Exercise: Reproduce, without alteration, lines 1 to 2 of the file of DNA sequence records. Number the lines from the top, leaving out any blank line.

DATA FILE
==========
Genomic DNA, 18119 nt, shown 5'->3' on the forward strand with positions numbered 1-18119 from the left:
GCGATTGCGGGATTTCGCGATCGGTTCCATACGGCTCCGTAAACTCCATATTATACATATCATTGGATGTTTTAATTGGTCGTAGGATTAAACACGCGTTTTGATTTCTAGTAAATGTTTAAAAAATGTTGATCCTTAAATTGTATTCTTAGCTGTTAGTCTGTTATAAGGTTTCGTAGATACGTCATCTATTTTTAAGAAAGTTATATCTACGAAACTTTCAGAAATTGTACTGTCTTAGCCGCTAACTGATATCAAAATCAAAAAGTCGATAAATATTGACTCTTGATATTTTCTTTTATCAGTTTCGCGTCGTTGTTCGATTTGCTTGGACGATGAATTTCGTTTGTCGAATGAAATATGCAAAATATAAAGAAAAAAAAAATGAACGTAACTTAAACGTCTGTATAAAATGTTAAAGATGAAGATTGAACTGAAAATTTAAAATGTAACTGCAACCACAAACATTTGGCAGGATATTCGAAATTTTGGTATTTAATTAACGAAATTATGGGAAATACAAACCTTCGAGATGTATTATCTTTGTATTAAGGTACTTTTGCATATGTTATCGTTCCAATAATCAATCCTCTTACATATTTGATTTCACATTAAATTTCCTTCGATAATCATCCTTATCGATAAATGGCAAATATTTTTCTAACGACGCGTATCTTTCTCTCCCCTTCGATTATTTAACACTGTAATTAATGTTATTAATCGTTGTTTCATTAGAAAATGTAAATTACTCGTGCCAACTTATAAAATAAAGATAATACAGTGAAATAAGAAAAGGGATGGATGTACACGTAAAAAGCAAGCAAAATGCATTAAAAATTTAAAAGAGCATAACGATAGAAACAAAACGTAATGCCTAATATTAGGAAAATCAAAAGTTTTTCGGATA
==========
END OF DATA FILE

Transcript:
Genomic DNA, 18119 nt, shown 5'->3' on the forward strand with positions numbered 1-18119 from the left:
GCGATTGCGGGATTTCGCGATCGGTTCCATACGGCTCCGTAAACTCCATATTATACATATCATTGGATGTTTTAATTGGTCGTAGGATTAAACACGCGTTTTGATTTCTAGTAAATGTTTAAAAAATGTTGATCCTTAAATTGTATTCTTAGCTGTTAGTCTGTTATAAGGTTTCGTAGATACGTCATCTATTTTTAAGAAAGTTATATCTACGAAACTTTCAGAAATTGTACTGTCTTAGCCGCTAACTGATATCAAAATCAAAAAGTCGATAAATATTGACTCTTGATATTTTCTTTTATCAGTTTCGCGTCGTTGTTCGATTTGCTTGGACGATGAATTTCGTTTGTCGAATGAAATATGCAAAATATAAAGAAAAAAAAAATGAACGTAACTTAAACGTCTGTATAAAATGTTAAAGATGAAGATTGAACTGAAAATTTAAAATGTAACTGCAACCACAAACATTTGGCAGGATATTCGAAATTTTGGTATTTAATTAACGAAATTATGGGAAATACAAACCTTCGAGATGTATTATCTTTGTATTAAGGTACTTTTGCATATGTTATCGTTCCAATAATCAATCCTCTTACATATTTGATTTCACATTAAATTTCCTTCGATAATCATCCTTATCGATAAATGGCAAATATTTTTCTAACGACGCGTATCTTTCTCTCCCCTTCGATTATTTAACACTGTAATTAATGTTATTAATCGTTGTTTCATTAGAAAATGTAAATTACTCGTGCCAACTTATAAAATAAAGATAATACAGTGAAATAAGAAAAGGGATGGATGTACACGTAAAAAGCAAGCAAAATGCATTAAAAATTTAAAAGAGCATAACGATAGAAACAAAACGTAATGCCTAATATTAGGAAAATCAAAAGTTTTTCGGATA